Archives for June 2010

Everyone’s a jerk compared to Gandhi.

Except babies.

After a good four hour sleep, we headed down to the front desk to inquire about breakfast. Breakfast was served on the roof under forced shade and weak ceiling fans. We ate while listening to some Australians [which I’ve decided have my least favorite accent of English speakers] and I couldn’t stop giggling. If you’ve ever had the pleasure of viewing this show, you’d know why. [Watch a quick clip!]

During breakfast we met, Triin, a teacher traveling from Estonia. The three of us planned a car trip out to Agra the next day, and thankfully she decided to join us for the current day’s excursions as well. It was a blessing to have her help us get oriented. Off we went in an auto rickshaw…

Our first stop was at Gandhi Smriti, the location of Gandhi’s final 144 days as well as his assassination. Inside the museum you can see Gandhi’s bedroom and his worldly possessions. Kind of makes you feel like a materialistic jerk, no matter how minimally you try to live.

The first floor of the museum reminded me of an old Subway restaurant. Remember how the walls were decorated with old newspapers? The museum featured about a zillion black and white photos of Gandhi and important quotes from both Gandhi and his admirers. Just as I was thinking the place might need a little help with its curating, I stepped upstairs.

Not counting OMSI, this is the most interactive museum visit I’ve experienced. Every display involved the visitor. Whether you were placing wooden figures on a screen to make them talk or scattering “salt”to learn about the Salt Boycott, there was something for the museum guest to do.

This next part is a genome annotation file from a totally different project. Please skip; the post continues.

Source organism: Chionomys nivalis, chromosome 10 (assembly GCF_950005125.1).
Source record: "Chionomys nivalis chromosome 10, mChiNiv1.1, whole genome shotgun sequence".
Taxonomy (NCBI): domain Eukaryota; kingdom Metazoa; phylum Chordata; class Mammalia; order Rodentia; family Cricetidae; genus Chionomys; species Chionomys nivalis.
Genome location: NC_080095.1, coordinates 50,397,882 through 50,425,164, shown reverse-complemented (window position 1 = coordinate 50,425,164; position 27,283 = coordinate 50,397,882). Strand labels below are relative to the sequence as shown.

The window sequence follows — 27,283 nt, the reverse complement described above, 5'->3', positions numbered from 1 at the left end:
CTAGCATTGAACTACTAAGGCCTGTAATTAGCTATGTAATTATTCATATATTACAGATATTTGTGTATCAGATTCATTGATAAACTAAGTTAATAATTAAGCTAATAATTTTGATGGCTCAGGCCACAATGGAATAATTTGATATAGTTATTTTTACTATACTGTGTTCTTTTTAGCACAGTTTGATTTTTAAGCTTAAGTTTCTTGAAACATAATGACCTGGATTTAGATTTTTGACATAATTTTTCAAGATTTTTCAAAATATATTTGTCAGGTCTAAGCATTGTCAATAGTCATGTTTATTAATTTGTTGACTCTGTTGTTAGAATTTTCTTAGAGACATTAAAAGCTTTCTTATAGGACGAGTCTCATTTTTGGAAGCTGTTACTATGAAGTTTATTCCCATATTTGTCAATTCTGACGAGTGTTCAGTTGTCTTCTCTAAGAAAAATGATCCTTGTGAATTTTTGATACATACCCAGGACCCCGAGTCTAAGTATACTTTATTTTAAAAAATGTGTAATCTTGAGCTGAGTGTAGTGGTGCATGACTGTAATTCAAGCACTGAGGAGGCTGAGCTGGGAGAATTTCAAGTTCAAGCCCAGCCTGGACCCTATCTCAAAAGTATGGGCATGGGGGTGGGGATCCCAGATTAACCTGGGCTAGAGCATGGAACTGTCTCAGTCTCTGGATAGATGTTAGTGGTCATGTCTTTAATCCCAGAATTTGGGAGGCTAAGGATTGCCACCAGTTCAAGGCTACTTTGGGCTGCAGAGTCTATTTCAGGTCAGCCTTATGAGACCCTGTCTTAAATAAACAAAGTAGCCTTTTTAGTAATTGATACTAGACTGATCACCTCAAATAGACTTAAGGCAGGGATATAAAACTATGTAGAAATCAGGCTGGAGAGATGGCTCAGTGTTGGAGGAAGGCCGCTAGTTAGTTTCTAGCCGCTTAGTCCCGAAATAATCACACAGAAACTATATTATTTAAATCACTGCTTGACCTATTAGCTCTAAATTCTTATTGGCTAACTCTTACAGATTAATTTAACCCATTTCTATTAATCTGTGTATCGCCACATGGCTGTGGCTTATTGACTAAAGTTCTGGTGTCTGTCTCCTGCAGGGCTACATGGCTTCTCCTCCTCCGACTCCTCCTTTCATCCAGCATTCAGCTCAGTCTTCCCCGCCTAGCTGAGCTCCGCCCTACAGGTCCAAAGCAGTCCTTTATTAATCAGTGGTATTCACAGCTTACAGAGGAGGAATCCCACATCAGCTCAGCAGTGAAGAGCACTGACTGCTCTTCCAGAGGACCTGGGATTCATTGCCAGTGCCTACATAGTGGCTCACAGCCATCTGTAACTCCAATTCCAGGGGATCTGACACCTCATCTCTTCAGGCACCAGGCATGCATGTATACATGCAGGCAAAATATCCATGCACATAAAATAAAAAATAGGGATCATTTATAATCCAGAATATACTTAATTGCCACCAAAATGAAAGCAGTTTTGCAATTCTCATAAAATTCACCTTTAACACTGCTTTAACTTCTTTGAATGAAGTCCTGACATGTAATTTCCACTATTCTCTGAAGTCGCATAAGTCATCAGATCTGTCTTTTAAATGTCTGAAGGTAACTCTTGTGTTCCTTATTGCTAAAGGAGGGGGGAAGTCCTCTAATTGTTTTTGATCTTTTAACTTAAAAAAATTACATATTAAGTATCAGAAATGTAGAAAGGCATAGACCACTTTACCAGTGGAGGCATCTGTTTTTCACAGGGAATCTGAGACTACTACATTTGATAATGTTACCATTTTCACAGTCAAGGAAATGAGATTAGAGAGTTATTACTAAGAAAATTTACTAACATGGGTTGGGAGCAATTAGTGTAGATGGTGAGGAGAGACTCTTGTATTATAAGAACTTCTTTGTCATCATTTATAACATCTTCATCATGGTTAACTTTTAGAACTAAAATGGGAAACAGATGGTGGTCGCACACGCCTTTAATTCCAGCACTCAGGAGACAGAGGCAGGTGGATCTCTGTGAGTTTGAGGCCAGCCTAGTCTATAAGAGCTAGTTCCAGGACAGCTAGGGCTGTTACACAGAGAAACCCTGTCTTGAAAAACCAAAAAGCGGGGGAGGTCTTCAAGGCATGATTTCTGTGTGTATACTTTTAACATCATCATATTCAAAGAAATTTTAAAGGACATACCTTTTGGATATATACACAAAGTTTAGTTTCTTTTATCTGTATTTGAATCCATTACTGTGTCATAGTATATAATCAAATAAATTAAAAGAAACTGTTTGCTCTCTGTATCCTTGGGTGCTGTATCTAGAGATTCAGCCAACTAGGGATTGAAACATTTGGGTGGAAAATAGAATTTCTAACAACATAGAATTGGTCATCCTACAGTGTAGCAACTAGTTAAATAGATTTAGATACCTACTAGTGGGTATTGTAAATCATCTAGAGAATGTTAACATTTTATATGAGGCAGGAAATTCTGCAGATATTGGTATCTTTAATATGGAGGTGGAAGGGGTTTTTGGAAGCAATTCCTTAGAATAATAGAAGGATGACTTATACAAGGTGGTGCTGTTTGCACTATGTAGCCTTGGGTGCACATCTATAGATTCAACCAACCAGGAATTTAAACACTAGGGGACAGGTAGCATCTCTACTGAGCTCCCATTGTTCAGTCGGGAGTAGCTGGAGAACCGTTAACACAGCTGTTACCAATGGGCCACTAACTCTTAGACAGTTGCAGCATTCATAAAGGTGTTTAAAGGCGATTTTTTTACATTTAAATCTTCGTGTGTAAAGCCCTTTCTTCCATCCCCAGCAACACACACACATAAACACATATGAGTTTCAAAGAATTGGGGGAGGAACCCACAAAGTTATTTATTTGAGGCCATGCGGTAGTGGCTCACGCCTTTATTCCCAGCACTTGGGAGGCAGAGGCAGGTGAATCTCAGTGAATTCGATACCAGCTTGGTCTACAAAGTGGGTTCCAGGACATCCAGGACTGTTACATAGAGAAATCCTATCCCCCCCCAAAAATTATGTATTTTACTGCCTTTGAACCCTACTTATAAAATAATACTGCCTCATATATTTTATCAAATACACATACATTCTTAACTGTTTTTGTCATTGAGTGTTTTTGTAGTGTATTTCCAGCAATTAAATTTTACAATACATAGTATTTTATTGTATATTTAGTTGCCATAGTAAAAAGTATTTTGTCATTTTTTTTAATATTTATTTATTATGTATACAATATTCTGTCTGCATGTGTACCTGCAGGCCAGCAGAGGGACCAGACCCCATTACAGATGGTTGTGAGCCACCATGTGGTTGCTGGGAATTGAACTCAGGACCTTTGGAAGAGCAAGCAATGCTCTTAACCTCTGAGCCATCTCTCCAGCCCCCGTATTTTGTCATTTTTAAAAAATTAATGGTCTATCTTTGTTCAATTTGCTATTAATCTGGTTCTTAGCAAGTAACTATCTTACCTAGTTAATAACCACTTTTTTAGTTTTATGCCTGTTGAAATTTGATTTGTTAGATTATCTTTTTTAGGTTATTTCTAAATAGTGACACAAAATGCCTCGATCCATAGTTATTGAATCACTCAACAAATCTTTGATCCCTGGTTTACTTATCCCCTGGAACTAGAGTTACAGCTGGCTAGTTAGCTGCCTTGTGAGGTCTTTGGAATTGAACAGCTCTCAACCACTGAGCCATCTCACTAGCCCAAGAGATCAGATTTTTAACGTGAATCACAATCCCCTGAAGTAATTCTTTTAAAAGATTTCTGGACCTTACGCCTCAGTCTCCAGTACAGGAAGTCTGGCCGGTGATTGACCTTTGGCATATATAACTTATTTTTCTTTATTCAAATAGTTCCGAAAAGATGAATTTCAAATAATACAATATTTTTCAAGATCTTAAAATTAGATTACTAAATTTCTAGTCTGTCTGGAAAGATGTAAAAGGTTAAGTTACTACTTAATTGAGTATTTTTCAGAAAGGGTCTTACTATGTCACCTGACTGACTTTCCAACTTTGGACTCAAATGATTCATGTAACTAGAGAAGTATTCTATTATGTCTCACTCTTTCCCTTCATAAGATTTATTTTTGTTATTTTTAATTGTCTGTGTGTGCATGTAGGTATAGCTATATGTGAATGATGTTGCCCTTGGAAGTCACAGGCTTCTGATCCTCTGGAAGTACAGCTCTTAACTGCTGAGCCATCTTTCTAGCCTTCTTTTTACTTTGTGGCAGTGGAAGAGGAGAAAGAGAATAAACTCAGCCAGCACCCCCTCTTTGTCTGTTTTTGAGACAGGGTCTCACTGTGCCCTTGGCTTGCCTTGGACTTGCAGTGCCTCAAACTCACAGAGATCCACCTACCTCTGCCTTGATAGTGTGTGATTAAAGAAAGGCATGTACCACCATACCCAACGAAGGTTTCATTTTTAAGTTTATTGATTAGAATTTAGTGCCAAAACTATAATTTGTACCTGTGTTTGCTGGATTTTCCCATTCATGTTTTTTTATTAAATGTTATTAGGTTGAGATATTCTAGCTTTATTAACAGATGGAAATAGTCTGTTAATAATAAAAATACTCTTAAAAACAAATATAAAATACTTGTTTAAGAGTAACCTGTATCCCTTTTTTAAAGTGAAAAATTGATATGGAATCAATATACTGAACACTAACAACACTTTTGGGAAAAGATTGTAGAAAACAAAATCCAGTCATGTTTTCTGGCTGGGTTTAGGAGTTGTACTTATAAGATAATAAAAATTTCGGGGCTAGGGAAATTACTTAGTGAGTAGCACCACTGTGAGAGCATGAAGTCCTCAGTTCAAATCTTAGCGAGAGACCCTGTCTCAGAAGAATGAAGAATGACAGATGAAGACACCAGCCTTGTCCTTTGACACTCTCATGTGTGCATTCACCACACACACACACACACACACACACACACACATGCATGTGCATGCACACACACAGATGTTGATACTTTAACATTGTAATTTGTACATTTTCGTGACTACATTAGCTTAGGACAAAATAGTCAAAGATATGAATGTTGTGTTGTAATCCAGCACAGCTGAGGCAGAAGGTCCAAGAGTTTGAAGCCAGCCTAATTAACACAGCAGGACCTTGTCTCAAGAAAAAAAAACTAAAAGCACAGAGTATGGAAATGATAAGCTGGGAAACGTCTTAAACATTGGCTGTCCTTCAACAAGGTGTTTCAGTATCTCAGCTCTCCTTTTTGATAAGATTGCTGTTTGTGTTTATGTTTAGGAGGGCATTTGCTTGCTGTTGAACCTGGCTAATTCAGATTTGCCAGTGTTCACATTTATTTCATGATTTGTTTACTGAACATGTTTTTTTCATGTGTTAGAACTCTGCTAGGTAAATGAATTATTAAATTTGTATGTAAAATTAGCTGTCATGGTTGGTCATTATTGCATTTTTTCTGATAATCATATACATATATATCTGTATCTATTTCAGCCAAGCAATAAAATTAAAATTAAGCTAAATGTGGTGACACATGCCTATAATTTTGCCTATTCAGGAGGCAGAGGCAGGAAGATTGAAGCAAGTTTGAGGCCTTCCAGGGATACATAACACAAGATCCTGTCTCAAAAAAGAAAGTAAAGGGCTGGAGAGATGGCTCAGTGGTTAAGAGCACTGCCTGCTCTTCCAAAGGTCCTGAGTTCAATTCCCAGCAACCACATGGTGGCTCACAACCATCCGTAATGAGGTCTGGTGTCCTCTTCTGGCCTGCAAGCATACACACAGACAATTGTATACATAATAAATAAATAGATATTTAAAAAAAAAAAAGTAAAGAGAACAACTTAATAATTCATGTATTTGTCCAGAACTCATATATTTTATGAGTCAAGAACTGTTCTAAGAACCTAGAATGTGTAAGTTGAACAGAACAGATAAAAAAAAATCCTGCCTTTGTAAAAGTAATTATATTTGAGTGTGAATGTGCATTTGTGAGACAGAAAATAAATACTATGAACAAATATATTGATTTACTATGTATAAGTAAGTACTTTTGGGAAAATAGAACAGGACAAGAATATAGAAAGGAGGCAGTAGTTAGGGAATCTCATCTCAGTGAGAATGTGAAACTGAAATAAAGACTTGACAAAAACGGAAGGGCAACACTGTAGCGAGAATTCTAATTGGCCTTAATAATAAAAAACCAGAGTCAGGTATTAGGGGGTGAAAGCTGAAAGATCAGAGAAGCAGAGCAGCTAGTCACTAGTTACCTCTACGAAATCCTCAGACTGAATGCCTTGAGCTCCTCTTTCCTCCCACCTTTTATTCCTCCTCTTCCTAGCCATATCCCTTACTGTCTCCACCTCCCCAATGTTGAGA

Outside you can see the exact spot Gandhi was shot, as well as follow the footprints of his final steps.

The experience left me wishing I knew much much more about the famous vegetarian. Perhaps that’s a biography I should add to my list.

xo, jill

"Ok, this is a little crazy but…"

Molly has the best ideas.

Feeling the need for one last quick getaway before summer, Molly proposed we take a little trip…to India! Knowing that both of us want to one day spend a significant period of time in the country, we decided that this would just be a little sampler of a trip.

After some quick visa processing at the Indian embassy, we finalized our itinerary, which was anything but sane. We left Abu Dhabi late on Thursday night and arrived in New Delhi around 4am Friday morning. Friday and Saturday were for exploration until we were scheduled to fly back to Abu Dhabi, arriving just minutes before we were due at work Sunday morning. Plenty of time.